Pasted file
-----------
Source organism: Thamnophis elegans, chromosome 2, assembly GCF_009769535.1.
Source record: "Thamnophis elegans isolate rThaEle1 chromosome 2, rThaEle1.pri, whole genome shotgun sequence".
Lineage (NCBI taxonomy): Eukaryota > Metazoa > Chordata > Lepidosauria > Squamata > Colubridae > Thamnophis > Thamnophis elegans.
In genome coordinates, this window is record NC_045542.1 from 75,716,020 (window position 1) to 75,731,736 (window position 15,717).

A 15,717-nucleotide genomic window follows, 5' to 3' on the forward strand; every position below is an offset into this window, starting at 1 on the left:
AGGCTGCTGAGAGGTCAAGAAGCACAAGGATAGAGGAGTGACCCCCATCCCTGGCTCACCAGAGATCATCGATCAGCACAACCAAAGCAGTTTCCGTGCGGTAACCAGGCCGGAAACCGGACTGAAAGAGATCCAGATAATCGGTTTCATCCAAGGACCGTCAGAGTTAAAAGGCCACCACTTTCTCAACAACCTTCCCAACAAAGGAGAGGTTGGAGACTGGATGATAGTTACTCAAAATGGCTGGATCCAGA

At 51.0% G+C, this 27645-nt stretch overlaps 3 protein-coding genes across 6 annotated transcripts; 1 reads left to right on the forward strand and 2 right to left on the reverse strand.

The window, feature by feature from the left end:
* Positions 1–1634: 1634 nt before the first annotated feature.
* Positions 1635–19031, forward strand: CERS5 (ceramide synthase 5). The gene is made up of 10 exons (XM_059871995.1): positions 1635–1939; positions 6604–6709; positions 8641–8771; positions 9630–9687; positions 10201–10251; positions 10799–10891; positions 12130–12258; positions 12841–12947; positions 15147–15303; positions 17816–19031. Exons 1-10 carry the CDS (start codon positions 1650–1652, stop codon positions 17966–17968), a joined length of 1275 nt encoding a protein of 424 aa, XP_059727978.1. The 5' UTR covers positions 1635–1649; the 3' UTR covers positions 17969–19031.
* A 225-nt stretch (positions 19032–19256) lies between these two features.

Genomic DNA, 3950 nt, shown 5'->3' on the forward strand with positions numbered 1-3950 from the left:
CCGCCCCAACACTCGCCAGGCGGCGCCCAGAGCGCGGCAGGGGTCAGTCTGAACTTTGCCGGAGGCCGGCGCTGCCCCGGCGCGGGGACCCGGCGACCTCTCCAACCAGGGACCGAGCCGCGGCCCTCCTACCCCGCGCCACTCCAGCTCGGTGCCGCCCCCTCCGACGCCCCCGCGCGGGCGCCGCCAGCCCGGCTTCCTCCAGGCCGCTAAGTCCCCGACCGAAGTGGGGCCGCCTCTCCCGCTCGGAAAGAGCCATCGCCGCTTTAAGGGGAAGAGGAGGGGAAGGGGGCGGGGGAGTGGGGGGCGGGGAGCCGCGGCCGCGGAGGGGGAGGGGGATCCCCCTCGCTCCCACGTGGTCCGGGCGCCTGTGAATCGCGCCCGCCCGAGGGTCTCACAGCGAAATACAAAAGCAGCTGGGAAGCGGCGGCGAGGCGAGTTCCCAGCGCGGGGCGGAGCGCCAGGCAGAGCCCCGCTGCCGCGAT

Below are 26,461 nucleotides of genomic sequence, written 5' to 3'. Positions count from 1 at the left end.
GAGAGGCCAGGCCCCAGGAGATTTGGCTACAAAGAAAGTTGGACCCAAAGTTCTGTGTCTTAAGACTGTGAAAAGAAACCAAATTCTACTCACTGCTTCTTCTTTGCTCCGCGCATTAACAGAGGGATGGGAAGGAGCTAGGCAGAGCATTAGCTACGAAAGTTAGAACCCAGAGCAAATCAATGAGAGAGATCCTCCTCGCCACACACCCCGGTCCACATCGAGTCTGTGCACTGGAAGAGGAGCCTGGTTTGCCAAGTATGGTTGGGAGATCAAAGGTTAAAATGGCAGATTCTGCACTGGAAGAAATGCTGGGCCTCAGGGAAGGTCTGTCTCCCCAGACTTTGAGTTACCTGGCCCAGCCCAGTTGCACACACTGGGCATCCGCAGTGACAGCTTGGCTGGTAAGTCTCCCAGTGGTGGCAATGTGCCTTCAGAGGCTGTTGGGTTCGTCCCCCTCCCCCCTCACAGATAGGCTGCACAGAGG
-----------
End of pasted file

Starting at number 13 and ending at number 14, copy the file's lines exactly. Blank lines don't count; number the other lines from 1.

CCGCCCCAACACTCGCCAGGCGGCGCCCAGAGCGCGGCAGGGGTCAGTCTGAACTTTGCCGGAGGCCGGCGCTGCCCCGGCGCGGGGACCCGGCGACCTCTCCAACCAGGGACCGAGCCGCGGCCCTCCTACCCCGCGCCACTCCAGCTCGGTGCCGCCCCCTCCGACGCCCCCGCGCGGGCGCCGCCAGCCCGGCTTCCTCCAGGCCGCTAAGTCCCCGACCGAAGTGGGGCCGCCTCTCCCGCTCGGAAAGAGCCATCGCCGCTTTAAGGGGAAGAGGAGGGGAAGGGGGCGGGGGAGTGGGGGGCGGGGAGCCGCGGCCGCGGAGGGGGAGGGGGATCCCCCTCGCTCCCACGTGGTCCGGGCGCCTGTGAATCGCGCCCGCCCGAGGGTCTCACAGCGAAATACAAAAGCAGCTGGGAAGCGGCGGCGAGGCGAGTTCCCAGCGCGGGGCGGAGCGCCAGGCAGAGCCCCGCTGCCGCGAT

Below are 26,461 nucleotides of genomic sequence, written 5' to 3'. Positions count from 1 at the left end.